The Ministry of Health has begun carrying out surveillance around communities neighbouring the Democratic Republic of Congo after an outbreak of meningitis in the North-Eastern Tshopo Province where 129 lives have been lost.
Health Minister Dr Ruth Aceng told URN in an interview that they are moving fast to deploy adequate surveillance teams to ensure all persons entering Uganda from DRC are screened for any infections. Dr Aceng says that many people in the meningitis hot spot areas were vaccinated a couple of years back but her ministry is cognizant of the public health challenge the disease might again put up.
The minister who is in Kasese district to close the one-week Oral Cholera Vaccination-OCV exercise said that Uganda is one of the countries with the highest rates of meningitis lying in the extended meningitis belt of Sub-Saharan Africa. She says the most susceptible regions include Lango, Teso, Karamoja. West Nile, Acholi and parts of Bunyoro.
Meningitis cases typically present with a stiff neck, high fever, and sensitivity to light, confusion, headaches and vomiting. Even when the disease is diagnosed early and adequate treatment is started, 5 to 10 per cent of patients die, typically within 24 to 48 hours after the onset of symptoms.
Left untreated, up to 50 per cent of cases may die.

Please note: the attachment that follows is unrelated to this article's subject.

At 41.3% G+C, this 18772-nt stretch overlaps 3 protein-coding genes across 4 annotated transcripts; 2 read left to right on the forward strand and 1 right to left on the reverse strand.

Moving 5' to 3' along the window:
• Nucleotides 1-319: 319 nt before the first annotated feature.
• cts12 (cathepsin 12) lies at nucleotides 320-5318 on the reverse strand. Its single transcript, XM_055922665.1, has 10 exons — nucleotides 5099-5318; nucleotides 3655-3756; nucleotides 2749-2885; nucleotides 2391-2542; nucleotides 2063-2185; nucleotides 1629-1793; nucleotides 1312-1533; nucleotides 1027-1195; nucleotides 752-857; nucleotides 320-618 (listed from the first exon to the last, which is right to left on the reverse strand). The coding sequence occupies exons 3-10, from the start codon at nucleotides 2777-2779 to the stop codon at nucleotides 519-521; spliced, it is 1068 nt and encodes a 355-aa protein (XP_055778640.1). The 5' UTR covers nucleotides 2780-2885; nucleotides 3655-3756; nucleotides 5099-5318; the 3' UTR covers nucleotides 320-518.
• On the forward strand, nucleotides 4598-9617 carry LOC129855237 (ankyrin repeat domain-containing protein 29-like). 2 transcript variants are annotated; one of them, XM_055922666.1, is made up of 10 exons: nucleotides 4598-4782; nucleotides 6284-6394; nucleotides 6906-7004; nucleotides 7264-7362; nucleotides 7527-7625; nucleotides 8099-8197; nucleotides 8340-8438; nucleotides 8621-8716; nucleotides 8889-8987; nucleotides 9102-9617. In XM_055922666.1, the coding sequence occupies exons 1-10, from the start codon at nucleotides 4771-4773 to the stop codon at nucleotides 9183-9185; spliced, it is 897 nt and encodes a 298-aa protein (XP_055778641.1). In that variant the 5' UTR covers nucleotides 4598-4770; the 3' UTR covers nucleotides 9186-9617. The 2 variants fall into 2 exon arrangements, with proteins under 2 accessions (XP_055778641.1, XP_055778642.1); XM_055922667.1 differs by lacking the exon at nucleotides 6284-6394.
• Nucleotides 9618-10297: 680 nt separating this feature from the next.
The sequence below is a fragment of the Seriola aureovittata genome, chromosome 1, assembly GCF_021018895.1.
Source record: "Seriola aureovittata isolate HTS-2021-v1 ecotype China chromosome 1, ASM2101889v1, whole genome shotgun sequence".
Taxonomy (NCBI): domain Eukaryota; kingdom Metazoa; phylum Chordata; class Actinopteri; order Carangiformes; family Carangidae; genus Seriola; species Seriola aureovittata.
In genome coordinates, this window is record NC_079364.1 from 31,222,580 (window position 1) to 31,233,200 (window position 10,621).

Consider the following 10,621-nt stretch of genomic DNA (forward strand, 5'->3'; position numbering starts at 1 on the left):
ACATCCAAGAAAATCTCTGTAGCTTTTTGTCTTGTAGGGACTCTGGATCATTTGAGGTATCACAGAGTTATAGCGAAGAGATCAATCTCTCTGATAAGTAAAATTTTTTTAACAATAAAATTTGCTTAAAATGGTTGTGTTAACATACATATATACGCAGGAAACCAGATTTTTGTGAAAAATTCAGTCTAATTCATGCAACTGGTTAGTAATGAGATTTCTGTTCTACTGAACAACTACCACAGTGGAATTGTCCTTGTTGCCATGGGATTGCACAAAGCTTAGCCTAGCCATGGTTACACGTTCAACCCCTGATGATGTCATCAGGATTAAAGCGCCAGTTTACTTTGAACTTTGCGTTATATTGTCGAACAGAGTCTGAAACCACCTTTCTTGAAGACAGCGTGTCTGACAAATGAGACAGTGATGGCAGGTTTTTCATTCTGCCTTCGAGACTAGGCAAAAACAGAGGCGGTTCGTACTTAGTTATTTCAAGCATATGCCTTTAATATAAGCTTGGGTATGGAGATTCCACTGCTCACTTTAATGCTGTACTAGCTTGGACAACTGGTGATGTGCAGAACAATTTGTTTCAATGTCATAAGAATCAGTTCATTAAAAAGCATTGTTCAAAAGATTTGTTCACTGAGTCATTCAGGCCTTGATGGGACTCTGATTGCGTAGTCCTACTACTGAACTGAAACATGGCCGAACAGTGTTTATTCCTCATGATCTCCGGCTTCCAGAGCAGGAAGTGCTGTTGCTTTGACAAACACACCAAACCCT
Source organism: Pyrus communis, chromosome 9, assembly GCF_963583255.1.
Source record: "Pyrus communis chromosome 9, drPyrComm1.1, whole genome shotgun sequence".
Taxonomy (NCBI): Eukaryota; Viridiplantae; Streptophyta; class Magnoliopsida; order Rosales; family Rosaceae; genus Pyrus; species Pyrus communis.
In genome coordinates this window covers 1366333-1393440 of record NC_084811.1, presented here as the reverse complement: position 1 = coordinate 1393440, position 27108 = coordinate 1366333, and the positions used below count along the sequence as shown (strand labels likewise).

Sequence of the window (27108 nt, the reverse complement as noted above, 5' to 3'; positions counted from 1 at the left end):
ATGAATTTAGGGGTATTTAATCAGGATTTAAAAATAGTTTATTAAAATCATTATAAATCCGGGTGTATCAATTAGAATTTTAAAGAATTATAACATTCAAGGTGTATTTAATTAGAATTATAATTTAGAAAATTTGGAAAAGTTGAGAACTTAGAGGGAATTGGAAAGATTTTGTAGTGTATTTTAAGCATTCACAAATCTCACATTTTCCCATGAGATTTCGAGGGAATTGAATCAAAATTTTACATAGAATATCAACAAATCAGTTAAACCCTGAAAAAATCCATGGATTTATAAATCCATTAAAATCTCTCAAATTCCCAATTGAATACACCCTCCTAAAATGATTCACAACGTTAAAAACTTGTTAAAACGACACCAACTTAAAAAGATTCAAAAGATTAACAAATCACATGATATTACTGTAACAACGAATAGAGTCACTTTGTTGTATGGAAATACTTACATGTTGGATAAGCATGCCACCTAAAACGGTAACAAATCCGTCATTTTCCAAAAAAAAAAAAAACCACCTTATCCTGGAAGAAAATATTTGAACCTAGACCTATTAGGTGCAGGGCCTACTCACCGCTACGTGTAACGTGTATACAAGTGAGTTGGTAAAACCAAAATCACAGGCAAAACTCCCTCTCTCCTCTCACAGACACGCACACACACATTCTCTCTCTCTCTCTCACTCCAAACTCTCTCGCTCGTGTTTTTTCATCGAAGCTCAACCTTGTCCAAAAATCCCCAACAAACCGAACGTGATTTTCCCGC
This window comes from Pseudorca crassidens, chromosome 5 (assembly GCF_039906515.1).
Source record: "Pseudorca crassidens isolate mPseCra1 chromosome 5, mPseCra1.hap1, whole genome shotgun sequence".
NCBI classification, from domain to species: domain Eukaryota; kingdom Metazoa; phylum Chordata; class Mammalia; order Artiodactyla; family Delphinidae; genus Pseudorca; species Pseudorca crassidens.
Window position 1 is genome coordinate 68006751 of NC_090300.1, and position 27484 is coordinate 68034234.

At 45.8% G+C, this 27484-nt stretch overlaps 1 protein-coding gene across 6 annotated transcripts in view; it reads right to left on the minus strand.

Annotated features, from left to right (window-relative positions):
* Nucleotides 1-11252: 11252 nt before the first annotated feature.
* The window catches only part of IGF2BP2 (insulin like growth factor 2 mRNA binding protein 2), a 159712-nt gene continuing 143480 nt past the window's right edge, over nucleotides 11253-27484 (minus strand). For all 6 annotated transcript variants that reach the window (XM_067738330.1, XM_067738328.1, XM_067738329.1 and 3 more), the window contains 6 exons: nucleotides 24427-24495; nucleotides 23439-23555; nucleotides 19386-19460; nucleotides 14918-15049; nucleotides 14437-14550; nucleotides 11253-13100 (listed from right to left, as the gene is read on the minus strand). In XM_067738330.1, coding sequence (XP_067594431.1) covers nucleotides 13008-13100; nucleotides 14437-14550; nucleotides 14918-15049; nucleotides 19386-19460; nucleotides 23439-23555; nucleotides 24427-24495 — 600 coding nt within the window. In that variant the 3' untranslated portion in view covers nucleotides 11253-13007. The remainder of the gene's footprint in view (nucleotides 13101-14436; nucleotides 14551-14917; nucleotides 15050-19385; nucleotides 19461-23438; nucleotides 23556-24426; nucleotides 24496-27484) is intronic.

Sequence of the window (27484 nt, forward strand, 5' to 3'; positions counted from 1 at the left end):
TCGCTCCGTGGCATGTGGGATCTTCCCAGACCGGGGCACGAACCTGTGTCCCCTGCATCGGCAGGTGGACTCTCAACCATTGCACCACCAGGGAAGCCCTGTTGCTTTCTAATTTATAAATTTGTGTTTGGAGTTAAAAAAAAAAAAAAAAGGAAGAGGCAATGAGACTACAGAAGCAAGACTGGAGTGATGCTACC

Dr Aceng appealed to the district, authorities to guide the local population to be aware of what is at hand and the many other health threats across the region.
On the oral cholera vaccination campaign, Dr Aceng said Uganda continues to record cases of cholera outbreaks especially in communities neighbouring major lakes and those prone to floods. With the looming COVID-19 third wave, Aceng said that her ministry wants to contain all other outbreaks that could ruin their efforts to contain COVID-19.
Kasese District Vice Chairperson Jetress Ithungu, however, appealed to the government to allocate more vehicles to the district to enable responsible offices to make timely disease surveillance and monitoring. She also appealed for improved sanitation technologies for IDP’s who are still living in camps.
Rev. Amos Nintugonza who was the first person to receive the cholera vaccine in Karusandara sub-county told URN that he welcomed the vaccination because his area had initially been prone to cholera.
He says the vaccine did not have any side effects on him.
Diana Natukunda, a mother of two also welcomed the exercise to safeguard her family from the infection. However, Natukunda says they developed some mild fever and vomiting after receiving the vaccine that lasted for a day.